Academic journal article Theoretical and Empirical Researches in Urban Management

The Impact of the Commonwealth Games 2010 on Urban Development of Delhi

Academic journal article Theoretical and Empirical Researches in Urban Management

The Impact of the Commonwealth Games 2010 on Urban Development of Delhi

Article excerpt

1. Introduction

In 2010, one year from now, New Delhi will play host to the third largest multi-sporting event in the world, with tens of thousands of visitors descending upon the city. To prepare itself for this, the city is planning a major overhaul of its urban infrastructure as well as its sporting facilities. These events happen in a city once in a decade or maybe even less, (the last large event held in Delhi was the 1982) and have the ability to transform it.

Sports is now a very passionate and among many, an obsessive subject. In the run up to the Football World Cup 2006, the theme of football as a unifying religion has been played up numerous times in the media. Academicians even postulate that "religious pilgrimages of the past have been replaced by modern pilgrimages to such spectacles as the Olympic Games, the FIFA World Cup and other such events' (Gibson, 1998). Sporting events have now indeed become "spectacles", and with over 5 billion viewers expected, can give the host community a lot of exposure. India however still remains to make its mark on the world as a sporting nation. With the exception of cricket, and a handful of gifted individuals, Indians have performed quite miserably on the world stage. If one was to examine the last Olympics medal tally by population, that is, population divided by number of medals, India comes last by an enormous margin. Even after the 1982 Asian Games, which gave a dramatic boost to sports facilities in the country, our performance is yet to match international standards.

There are, therefore, some hard questions that need to be answered before one can conclude that such an event has a positive effect on the host community. Is the amount spent on such events worth it? One must remember that the funds that typically go into supporting these events are public funds and therefore should benefit society at large, or at least a large portion, and not just an elite minority. Some other questions that arise out of such events, with particular relevance in this paper, is its impact on the urban scene. Will the event lead to rampant and unchecked development, possibly unplanned? Will the infrastructure created be beneficial post-event or will it remain under utilised and fall into disrepair? Will the city's infrastructure be able to bear the strain of thousands of visitors that flood the city during such an event? Will the event prove to be a hindrance to the city's residents during the event? Will the event actually prove to be a boost to the domestic sports scene? There are numerous questions that arise from such events, many with inconclusive answers. However it is important for a prospective bidder of international sporting events, like New Delhi is, to carefully study all the pros and cons of such an event, and not fall into the trap of making it an issue of "national pride."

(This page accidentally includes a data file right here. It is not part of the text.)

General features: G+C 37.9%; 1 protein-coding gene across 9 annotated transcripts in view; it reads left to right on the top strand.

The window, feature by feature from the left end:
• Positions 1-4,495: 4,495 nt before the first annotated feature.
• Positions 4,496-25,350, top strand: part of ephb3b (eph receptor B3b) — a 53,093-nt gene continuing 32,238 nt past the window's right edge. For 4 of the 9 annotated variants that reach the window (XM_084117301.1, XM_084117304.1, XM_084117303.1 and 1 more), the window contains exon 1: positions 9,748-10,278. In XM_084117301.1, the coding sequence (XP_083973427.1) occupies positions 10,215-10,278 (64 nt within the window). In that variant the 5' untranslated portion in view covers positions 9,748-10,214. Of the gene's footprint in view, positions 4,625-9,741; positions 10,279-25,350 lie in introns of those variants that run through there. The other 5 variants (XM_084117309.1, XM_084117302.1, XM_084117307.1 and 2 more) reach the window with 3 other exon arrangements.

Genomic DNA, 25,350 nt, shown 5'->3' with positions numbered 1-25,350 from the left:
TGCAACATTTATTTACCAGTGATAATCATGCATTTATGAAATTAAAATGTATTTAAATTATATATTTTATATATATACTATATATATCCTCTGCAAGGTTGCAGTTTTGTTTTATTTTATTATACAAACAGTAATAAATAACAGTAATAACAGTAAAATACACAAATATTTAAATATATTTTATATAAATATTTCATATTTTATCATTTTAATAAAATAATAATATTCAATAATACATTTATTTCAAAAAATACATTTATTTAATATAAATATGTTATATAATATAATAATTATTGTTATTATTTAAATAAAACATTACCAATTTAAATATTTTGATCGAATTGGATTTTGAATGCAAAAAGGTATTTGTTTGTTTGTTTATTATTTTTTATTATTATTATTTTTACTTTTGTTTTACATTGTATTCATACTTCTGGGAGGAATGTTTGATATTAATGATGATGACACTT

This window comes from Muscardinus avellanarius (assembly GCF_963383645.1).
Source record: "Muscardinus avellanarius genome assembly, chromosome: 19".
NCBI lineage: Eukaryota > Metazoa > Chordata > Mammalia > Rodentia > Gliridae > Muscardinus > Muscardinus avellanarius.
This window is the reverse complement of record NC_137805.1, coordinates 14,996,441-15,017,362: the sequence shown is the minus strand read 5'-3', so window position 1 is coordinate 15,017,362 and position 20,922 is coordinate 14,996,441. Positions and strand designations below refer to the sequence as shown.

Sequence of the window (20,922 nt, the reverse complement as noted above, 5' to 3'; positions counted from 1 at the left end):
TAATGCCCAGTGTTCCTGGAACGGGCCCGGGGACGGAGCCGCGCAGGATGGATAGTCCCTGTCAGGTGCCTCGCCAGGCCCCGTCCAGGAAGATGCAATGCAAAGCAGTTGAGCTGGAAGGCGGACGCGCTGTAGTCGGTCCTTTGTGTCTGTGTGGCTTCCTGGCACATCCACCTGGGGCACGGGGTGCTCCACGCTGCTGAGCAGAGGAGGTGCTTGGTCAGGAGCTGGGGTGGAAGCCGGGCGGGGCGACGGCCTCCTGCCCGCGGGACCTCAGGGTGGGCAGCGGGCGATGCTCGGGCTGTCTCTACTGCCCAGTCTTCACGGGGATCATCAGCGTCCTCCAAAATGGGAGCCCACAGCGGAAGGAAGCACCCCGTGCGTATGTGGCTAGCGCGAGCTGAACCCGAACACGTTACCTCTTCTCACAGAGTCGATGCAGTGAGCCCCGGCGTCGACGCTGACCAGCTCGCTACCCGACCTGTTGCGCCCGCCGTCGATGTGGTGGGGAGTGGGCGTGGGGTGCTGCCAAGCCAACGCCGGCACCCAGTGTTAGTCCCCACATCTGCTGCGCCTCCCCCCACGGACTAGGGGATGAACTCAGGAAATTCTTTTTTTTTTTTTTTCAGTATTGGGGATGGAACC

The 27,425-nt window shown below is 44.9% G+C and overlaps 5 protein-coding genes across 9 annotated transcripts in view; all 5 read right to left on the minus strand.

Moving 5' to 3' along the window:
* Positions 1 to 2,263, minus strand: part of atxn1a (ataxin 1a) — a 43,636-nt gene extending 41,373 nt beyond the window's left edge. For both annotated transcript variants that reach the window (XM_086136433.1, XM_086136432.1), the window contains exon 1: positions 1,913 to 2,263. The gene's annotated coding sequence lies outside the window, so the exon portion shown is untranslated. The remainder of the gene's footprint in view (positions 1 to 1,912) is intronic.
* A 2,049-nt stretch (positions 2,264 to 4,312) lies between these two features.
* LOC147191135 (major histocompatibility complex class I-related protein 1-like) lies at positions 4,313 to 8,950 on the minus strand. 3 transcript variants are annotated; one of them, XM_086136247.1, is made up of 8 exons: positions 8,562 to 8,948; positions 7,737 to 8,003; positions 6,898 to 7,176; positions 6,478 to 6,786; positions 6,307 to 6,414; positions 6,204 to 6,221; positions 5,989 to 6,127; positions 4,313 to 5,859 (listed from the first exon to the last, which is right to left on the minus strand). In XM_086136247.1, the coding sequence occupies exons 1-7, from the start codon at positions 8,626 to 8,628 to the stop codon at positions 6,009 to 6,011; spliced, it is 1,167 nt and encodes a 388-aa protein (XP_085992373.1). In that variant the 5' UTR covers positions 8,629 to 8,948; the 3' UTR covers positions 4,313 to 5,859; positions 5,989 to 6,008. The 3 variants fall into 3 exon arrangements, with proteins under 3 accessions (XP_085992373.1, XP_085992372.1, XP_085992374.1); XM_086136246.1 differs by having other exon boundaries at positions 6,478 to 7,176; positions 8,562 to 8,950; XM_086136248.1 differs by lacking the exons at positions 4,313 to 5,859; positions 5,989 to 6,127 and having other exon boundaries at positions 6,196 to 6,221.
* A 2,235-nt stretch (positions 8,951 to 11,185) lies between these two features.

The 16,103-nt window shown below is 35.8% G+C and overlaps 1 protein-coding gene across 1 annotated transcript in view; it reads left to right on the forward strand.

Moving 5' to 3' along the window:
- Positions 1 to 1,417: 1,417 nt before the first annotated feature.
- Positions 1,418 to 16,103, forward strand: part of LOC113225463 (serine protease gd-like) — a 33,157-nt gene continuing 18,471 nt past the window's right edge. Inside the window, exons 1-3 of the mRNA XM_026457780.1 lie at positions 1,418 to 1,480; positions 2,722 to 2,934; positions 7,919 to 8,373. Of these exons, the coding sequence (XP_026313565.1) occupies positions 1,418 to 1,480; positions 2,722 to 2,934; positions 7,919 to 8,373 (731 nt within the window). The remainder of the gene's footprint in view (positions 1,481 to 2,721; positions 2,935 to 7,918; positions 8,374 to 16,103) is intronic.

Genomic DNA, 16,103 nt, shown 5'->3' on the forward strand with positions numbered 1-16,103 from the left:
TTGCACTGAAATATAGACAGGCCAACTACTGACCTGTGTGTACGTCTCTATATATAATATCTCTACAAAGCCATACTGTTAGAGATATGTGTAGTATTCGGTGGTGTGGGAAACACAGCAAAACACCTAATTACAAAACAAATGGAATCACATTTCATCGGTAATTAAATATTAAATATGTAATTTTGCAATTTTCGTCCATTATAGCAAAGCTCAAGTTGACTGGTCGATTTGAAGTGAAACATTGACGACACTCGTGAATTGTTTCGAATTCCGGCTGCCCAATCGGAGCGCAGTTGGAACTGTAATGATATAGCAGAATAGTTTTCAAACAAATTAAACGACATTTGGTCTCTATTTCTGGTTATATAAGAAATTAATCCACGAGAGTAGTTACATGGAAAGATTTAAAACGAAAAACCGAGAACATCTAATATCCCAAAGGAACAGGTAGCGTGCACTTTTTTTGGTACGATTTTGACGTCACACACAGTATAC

2. Worldwide Experiences

The world over, cities vie with each other to host "hallmark" events such as the Olympics, World Cup's etc. It is seen by many as a sure way of shooting the host city into the limelight, resulting in an "economic windfall" (Baade and Matheson, 2003), and at the same time giving these host cities the impetus to improve domestic facilities and infrastructure. The impact of being the host city, range from the physical (construction projects) to the intangible (local self-esteem or international impact). The impact that an event of this kind has on the urban landscape can largely be gauged by the size of the "legacy" that it creates. It is important to note here that it is not only legacy creation that is important, but creating a legacy which is beneficial to the host community post games, and which justifies the costs involved.

The controversy surrounding these events however is centred on its economic sense. Do these games make money for the host city or not? The data from past Olympic games seems to suggest not. All recent Summer Games with the sole exception of the 1984 Los Angeles Games have lost money. …

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